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15 May 2001 Test for mechanical-cooler-induced noise in a low-noise infrared 2D detector array: spaceborne application for sensing wave structure in thermal CO2 emission
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Abstract
For IR detectors that require cooling to temperatures lower than viable by passive radiative cooling, the mechanical refrigerator is an attractive alternative to expendable cryogen. It provides dramatic reduction in mass, and increased lifetime. For very low noise detectors, there may be some concern that mechanical cooler operation could provide an additional significant detector noise source. Here at LMAATC we have developed a mini-cooler for space borne application, a Stirling compressor driving a pulsetube, and have conducted test to determine if it would induce significant additional noise no cooling a low noise Mie HgCdTe 2D detector array with 3800 nm cutoff. We set up to cool the detector with our mini-cooler, and measure the noise with the cooler running, and with it turned off. We found that cooler operation increased noise barely perceptibly over the cooler off case. We will present implications for our planned space borne instrument, the Source Wave and Propagation Imager. It is an imaging spectrometer that will obtain measurements just below the limb in the 4180 to 4250 nm region of the CO2 band. Tropospheric production of atmospheric internal gravity waves, and their subsequent propagation through stratospheric will be retrieved from these data.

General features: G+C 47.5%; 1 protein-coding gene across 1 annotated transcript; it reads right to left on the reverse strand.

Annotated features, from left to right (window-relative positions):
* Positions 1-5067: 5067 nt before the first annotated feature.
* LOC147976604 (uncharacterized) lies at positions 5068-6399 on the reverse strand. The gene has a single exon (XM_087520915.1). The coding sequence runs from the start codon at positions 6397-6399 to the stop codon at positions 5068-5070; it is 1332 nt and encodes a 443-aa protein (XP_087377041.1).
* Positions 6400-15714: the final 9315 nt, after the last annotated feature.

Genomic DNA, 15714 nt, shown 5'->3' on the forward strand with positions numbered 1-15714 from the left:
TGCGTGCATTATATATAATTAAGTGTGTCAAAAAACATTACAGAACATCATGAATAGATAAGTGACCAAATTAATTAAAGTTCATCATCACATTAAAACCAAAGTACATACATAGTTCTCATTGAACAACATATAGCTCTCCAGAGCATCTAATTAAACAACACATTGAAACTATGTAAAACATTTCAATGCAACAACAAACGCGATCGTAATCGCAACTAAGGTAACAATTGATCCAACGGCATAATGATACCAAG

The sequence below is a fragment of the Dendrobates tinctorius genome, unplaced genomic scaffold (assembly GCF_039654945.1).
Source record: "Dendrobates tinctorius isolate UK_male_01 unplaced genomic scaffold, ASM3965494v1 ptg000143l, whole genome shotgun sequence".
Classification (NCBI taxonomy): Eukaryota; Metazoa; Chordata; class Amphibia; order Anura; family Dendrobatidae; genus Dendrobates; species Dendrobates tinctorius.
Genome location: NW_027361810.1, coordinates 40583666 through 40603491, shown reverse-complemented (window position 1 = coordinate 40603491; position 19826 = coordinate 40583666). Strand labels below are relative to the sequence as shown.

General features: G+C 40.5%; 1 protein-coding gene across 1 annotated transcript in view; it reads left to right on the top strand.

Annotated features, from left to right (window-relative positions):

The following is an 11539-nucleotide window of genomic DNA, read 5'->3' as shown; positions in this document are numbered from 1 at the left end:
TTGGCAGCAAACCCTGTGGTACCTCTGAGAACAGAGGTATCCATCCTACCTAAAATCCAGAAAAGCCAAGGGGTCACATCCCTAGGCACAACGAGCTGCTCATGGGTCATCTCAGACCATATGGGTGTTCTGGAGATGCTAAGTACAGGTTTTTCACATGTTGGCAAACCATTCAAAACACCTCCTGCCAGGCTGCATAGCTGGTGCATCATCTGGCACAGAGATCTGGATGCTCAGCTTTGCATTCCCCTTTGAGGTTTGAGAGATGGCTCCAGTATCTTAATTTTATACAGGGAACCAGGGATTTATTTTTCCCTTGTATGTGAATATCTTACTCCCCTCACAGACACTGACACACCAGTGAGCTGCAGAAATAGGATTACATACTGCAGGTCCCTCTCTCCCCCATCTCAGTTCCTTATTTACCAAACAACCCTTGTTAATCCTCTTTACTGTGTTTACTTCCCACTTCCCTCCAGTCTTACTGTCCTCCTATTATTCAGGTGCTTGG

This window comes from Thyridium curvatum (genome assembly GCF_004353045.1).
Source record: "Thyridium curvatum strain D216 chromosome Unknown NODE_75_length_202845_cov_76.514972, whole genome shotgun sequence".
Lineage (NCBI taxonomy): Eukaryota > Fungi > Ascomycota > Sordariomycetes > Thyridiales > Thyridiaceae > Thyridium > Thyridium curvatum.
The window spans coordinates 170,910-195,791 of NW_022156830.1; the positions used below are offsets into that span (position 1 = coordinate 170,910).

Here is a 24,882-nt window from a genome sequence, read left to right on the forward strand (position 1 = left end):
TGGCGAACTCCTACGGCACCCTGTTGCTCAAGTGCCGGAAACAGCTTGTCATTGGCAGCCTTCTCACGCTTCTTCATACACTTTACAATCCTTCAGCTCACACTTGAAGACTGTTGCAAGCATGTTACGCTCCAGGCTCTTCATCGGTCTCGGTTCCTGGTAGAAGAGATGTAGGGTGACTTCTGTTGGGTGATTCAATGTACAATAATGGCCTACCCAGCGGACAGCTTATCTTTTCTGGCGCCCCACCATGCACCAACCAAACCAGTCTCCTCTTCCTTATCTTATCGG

© (2001) COPYRIGHT Society of Photo-Optical Instrumentation Engineers (SPIE). Downloading of the abstract is permitted for personal use only.
John B. Kumer, Richard L. Rairden, Aidan E. Roche, Vincent Kotsubo, Ted C. Nast, and Jeffrey R. Olson "Test for mechanical-cooler-induced noise in a low-noise infrared 2D detector array: spaceborne application for sensing wave structure in thermal CO2 emission", Proc. SPIE 4306, Sensors and Camera Systems for Scientific, Industrial, and Digital Photography Applications II, (15 May 2001); https://doi.org/10.1117/12.426943
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